Focus on Window & Balcony Safety

Published: 7 Oct 2021

THE HSE reports that in the 2020/21 period it was reported that 142 people were killed as a result of an accident at work, 35 of these were due to a fall from height. This means a quarter of fatal injuries at work are a result from a fall from height.

In the news we frequently read about cases of fatal falls from balconies or windows. During the summer of 2021, a 5 year old Afghan boy fell to his death from a hotel window. Investigations are on-going, but if window restrictors were in place this should not have been possible.

It is imperative that as a business you make a precautionary judgement as to the safety of windows and balconies. This is a health and safety obligation and should be facilitated through the completion of a risk assessment.

If windows and balconies are designed in the same way throughout a building then a general assessment may be sufficient identifying potential hazards such as persons or objects falling, evaluating the likelihood of this happening and detailing how controls help reduce it further.

If, however, building design /age means that window styles vary, specific assessments may be required for specific areas.

It can be extremely costly to eliminate the hazard associated with windows and balconies and would require securing openings and major investment in air conditioning equipment. This is generally an unreasonable investment to expect to have to make. A risk assessment, however, with sensible and proportionate controls is not.

It just takes one incident such a fatality to bring the eyes of the media onto your business even if the building integrity is sound and management procedures are in place.

Factors to consider when evaluating risk associated with windows and balconies:- (the list is not exhaustive)

  • The height above ground level of the window / balcony
  • The integrity and condition of the window / balcony fabric
  • The positioning of furniture / planters near windows / balconies which have the effect of lowering the balcony height
  • The level of supervision / management control in the vicinity of the window / balcony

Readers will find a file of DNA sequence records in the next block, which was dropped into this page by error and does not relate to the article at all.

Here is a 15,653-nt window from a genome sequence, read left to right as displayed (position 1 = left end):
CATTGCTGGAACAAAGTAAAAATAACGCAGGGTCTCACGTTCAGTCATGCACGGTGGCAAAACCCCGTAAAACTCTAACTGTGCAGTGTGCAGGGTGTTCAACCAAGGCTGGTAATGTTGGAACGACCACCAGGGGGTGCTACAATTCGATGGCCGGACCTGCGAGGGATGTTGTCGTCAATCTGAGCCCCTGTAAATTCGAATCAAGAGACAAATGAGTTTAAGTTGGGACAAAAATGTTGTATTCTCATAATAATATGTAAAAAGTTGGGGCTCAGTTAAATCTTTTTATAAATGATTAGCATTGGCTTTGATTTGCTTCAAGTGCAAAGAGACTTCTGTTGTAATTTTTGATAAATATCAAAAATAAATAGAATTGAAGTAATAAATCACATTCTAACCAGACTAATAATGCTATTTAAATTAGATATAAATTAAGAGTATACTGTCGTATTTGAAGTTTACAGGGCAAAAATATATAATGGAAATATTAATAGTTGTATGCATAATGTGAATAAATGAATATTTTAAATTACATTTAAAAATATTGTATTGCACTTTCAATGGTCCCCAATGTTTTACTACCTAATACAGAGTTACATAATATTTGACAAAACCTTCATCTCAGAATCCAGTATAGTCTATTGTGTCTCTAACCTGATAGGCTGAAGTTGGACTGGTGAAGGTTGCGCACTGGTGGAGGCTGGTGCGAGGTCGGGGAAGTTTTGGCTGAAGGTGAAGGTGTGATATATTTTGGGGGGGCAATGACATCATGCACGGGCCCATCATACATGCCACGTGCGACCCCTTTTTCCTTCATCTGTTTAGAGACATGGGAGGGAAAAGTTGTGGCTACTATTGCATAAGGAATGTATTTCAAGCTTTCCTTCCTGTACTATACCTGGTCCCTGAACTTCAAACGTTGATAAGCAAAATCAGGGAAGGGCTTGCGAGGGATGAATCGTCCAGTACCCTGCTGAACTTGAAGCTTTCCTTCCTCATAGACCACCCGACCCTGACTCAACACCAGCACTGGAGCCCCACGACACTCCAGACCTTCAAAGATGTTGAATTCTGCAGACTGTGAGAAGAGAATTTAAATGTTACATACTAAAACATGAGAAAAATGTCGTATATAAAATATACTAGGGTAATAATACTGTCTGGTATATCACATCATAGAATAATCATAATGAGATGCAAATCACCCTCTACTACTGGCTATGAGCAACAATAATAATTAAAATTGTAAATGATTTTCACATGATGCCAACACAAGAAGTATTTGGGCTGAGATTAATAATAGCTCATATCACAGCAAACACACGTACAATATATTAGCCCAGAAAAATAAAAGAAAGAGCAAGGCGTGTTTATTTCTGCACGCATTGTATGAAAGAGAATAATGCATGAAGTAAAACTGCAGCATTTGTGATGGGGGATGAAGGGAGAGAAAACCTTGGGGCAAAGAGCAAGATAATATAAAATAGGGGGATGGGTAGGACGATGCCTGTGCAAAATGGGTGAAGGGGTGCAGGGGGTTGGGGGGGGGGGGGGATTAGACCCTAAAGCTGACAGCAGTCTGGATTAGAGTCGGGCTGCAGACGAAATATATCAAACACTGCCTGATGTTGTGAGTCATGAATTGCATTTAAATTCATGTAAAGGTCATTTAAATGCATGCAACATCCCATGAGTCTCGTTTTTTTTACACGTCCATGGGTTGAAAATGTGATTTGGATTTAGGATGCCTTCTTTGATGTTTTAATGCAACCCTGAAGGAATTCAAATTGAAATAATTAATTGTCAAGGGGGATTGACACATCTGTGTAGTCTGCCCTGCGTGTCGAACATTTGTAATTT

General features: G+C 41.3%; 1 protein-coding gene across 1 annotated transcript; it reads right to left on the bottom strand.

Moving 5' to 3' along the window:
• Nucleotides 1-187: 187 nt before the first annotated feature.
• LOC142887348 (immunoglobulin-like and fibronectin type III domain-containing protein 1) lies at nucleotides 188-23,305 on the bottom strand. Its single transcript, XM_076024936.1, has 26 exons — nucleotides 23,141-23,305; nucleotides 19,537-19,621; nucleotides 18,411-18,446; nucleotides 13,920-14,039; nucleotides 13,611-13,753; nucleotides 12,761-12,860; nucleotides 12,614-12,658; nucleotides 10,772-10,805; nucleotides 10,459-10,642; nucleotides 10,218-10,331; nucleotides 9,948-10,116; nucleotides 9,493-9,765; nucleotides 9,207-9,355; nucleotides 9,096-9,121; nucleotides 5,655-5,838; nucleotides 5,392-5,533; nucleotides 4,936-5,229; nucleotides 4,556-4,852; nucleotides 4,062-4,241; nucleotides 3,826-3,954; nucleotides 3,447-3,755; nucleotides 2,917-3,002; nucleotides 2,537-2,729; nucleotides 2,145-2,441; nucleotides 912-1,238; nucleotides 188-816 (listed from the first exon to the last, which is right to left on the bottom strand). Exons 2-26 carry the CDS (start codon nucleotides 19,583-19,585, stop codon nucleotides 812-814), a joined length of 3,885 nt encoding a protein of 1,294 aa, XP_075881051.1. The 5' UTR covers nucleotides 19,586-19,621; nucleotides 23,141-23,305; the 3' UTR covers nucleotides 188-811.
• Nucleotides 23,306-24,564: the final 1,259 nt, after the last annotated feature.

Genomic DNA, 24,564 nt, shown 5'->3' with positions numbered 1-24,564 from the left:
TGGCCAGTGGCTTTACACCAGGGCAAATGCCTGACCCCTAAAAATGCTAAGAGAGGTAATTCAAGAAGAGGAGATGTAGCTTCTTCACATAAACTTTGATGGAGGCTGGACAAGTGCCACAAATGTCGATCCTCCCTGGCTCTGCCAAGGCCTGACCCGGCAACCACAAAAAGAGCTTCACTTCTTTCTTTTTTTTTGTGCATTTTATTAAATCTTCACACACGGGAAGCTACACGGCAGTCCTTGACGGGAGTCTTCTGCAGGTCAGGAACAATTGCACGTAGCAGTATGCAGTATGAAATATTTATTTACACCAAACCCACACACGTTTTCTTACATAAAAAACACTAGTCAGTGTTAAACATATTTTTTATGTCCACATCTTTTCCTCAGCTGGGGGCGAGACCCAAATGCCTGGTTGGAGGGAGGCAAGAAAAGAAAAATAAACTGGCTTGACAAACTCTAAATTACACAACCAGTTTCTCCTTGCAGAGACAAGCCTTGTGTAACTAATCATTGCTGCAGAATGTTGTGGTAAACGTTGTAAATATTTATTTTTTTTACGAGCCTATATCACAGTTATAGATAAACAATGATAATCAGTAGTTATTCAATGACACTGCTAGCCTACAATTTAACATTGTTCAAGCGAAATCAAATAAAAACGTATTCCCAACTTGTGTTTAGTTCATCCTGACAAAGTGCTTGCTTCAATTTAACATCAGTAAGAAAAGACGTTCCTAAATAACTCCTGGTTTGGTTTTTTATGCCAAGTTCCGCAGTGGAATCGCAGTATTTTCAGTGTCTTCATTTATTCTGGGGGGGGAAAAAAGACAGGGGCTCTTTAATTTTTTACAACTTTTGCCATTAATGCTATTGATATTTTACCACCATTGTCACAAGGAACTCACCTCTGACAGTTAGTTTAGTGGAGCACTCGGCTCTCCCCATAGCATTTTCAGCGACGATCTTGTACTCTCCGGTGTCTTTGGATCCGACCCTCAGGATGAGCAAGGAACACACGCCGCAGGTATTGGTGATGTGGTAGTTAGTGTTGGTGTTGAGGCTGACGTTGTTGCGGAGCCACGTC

• The efficacy of a smoking policy (does this give rise to unauthorised smoking in areas that compromise safety?)
  • The nature of the clientele – families, children, students. Behaviour patterns and alcohol / substance abuse
  • Existing levels of signage / information on safe use
  • Maintenance / housekeeping checks and records

Action recommended

  • Complete or review separate risk assessments on the use of windows and (where applicable) balconies
  • The gap between uprights within the design of the balcony should be limited to 100mm
  • It is generally advised that the following standards are observed when applying window restrictions;
    • The restrictions should not allow for a gap larger than 100mm when opened.
    • The fitting should be tamper-proof and have a special key/ device that will prevent the fitting from being opened using readily available tools such as cutlery.
    • Be strong enough to withstand predicted force and to be able to withstand damage whether malicious or from general use.
  • Ensure that there is a method in place for checking that the restrictors are operating effectively. Housekeeping staff should have this on their room servicing checklist
  • Balconies must meet building regulation requirements with a handrail of 1.1m, infill to avoid objects falling and designed to inhibit climbing on horizontal sections
  • These considerations should also apply to patio railings if there is a drop from height on the other side.

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